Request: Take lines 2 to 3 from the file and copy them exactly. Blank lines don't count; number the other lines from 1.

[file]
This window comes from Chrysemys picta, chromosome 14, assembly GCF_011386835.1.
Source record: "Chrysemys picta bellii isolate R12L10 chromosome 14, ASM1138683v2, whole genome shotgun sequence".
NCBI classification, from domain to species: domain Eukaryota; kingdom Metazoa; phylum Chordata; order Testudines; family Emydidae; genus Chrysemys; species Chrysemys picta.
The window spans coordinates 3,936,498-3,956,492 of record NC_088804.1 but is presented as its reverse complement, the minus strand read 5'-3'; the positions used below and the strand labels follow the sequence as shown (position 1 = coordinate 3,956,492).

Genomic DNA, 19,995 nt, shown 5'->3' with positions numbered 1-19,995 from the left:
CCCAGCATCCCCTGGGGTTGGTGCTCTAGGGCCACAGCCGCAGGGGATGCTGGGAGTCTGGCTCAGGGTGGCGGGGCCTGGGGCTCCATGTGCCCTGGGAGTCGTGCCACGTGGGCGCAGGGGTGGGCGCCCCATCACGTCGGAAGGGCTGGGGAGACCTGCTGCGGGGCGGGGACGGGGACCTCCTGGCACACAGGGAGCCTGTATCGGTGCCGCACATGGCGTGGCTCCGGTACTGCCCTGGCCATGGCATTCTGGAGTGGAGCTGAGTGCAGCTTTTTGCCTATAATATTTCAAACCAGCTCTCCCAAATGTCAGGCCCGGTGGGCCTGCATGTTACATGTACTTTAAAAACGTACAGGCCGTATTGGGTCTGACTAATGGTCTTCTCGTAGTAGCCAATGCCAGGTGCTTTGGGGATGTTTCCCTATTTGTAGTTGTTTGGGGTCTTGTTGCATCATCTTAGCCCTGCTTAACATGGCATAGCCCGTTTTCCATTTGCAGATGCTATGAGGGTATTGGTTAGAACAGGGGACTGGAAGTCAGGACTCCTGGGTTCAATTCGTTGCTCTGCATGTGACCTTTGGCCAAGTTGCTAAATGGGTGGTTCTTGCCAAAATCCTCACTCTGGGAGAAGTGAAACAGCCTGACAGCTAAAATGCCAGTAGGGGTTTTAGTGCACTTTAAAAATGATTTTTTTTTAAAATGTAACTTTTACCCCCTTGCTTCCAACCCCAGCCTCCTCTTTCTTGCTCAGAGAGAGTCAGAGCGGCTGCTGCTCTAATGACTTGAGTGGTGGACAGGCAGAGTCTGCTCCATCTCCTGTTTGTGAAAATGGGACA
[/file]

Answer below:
Source record: "Chrysemys picta bellii isolate R12L10 chromosome 14, ASM1138683v2, whole genome shotgun sequence".
NCBI classification, from domain to species: domain Eukaryota; kingdom Metazoa; phylum Chordata; order Testudines; family Emydidae; genus Chrysemys; species Chrysemys picta.